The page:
tl;dr its a frustratingly annoying, yet boring game with some cool designs here and there, but its got a jarring reverse spike in difficulty and the entire time i was thinking "i could be playing dragon quest"
just go play dragon quest instead

Only redeeming features are the fact that it spawned the Shining Force franchise (one of my fav SRPG series) and it's amazing that you can fight Darksol as final boss, since i really liked him in Shining Force 1 and it was a cool surprise to see him here. The monster art and effects are great for it's time. The dungeons themselves look boring, but there is not much you can really do with corridors anyway (that's why i don't like first person dungeon crawlers in general).
It's an old grindy relic. Play Shining Force instead!

Dungeon crawling's always pretty fun to me, unfortunately this one lacks both variety and challenge, making the proceedings feel a lot more like work than play. A shame, I enjoyed the setting/characters/etc.

I tend to tolerate a lot of bullshit in the pursuit of expanding my appreciation of videogame history and its range of experiences, but my limit is definitely put to the test when I am forced to watch my character die to a crab in one hit after countless hours of tedious grinding.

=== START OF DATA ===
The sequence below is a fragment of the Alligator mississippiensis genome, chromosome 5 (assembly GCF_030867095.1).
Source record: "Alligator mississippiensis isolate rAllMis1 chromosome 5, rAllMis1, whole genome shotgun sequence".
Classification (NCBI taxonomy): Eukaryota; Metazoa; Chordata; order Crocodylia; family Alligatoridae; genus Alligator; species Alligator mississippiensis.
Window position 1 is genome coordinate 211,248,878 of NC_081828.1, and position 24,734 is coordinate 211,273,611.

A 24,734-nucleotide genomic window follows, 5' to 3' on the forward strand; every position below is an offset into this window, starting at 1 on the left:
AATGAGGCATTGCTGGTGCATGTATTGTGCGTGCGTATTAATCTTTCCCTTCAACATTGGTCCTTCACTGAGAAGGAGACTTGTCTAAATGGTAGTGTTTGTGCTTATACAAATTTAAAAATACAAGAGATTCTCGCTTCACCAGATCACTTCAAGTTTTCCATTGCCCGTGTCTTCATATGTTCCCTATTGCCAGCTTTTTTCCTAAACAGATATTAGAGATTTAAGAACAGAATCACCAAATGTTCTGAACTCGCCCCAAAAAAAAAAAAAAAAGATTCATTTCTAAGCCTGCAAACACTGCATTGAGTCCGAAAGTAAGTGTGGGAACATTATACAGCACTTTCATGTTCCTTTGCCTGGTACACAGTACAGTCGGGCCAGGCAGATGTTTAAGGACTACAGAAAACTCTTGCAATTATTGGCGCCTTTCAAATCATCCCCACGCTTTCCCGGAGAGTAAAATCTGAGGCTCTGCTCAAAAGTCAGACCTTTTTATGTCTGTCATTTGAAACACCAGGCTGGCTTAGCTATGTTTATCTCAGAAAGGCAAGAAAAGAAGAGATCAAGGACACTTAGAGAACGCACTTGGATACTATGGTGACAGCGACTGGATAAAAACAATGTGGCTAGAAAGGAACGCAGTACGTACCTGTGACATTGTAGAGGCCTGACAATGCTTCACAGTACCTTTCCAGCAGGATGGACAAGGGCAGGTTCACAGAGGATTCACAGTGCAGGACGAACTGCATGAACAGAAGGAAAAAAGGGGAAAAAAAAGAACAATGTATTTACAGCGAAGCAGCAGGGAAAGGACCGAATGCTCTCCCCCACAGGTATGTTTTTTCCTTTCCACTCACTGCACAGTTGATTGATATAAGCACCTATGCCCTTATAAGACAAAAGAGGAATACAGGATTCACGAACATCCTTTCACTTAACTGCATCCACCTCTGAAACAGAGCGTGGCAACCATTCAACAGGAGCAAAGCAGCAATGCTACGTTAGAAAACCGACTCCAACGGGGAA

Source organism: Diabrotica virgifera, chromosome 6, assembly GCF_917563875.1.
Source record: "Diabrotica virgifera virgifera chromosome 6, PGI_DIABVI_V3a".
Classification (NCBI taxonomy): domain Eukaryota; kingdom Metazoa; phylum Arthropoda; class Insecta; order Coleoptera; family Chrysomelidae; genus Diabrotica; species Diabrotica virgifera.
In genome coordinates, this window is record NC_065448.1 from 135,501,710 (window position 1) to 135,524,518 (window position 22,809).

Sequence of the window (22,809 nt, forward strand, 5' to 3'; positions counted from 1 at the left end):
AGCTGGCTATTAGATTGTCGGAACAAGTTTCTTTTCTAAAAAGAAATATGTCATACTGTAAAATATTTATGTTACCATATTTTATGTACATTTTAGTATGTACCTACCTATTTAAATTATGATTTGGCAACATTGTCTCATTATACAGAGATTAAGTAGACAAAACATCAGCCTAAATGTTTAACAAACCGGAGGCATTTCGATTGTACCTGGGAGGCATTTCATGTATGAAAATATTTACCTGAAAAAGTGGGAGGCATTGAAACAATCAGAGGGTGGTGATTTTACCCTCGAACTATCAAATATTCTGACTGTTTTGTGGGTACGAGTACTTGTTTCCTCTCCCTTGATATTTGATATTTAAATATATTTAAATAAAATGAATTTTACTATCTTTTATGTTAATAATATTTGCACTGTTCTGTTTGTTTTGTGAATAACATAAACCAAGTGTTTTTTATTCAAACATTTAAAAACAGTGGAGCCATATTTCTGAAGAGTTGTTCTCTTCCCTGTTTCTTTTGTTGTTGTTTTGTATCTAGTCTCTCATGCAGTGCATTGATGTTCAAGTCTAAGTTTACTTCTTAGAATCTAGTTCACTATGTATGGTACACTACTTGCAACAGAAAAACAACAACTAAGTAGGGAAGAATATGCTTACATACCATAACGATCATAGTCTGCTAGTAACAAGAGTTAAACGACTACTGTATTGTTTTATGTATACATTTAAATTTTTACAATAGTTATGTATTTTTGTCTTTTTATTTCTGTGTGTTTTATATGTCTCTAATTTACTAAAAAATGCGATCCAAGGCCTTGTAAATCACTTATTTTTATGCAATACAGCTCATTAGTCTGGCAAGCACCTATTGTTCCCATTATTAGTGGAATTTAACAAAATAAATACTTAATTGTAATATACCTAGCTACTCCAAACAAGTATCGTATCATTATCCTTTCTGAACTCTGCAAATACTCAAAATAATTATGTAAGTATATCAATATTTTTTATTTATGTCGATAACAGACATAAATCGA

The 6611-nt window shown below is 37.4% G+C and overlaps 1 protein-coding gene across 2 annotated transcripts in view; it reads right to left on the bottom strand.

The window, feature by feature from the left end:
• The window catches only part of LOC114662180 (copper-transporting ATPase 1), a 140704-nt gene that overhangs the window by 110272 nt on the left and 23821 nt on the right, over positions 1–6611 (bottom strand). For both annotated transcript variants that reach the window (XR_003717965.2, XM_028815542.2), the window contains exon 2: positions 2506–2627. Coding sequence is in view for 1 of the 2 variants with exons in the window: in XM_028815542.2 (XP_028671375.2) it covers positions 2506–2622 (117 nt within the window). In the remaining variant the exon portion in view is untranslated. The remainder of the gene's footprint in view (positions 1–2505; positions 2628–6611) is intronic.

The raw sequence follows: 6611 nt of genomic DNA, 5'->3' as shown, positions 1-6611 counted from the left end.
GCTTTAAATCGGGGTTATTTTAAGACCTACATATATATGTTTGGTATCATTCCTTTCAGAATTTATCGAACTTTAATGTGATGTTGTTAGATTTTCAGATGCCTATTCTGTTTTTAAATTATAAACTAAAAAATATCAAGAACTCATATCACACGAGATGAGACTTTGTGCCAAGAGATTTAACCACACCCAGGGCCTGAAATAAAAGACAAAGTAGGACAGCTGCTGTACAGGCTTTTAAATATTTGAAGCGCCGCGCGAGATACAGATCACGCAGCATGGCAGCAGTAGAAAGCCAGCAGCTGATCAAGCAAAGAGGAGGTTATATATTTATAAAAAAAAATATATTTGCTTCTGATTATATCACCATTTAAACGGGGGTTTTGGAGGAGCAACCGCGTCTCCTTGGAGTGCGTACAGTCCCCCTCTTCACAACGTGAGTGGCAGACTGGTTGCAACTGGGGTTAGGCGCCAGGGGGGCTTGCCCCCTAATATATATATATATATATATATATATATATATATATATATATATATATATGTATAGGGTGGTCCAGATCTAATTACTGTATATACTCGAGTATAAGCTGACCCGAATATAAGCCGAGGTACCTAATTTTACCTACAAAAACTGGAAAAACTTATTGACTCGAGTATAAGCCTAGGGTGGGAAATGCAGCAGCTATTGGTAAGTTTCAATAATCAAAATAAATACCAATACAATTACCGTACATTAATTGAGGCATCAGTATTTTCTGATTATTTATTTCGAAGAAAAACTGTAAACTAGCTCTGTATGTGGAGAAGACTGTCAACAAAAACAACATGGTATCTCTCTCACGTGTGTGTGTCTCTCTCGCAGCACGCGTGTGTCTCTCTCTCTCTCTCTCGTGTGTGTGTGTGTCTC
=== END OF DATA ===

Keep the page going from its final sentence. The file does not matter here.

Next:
Shining in the Darkness for the most part is able to replicate much of the strengths of a genre that over the course of its existence has successfully shown the value of brutal difficulty and the reptillian pleasure of watching your party slowly avoiding immediate death for a few seconds more within endless illusory 3D brick walled corridors where each step can spell disaster, but it ends up stretching the concept far too thin for its own good.
Having an atrocious unfair amount of grinding and an aggravating high enemy encounter rate, its hard to find much enjoyment in a game that seems to value wasting your time with stat numbers over engaging and strategic decision making, and the random enemy encounters à-la JRPGs remove the cat and mouse appeal provided by the perceptible threats present in games like Dungeon Master.
While the simple joy of drawing your own grid map never loses its charm, you do so because the brown samey looking labyrinth devoid of landmarks and puzzle solving, admitedly effective at making you feel lost, lacks the variety to make the grind any less unbearable. Which is why I eventually gave in and installed a hack halfway through to remove the grinding.
But doing so was to kill game, as removing the grind means you are just left staring at lifeless corridors dealing with the little color provided by enemies and the few and far between NPC encounters. Maybe there's a reason why Shining in the Darkness does not share the adoration its spin off series Shining Force enjoys. Maybe its that freaking crab. Play Legend of Grimrock instead.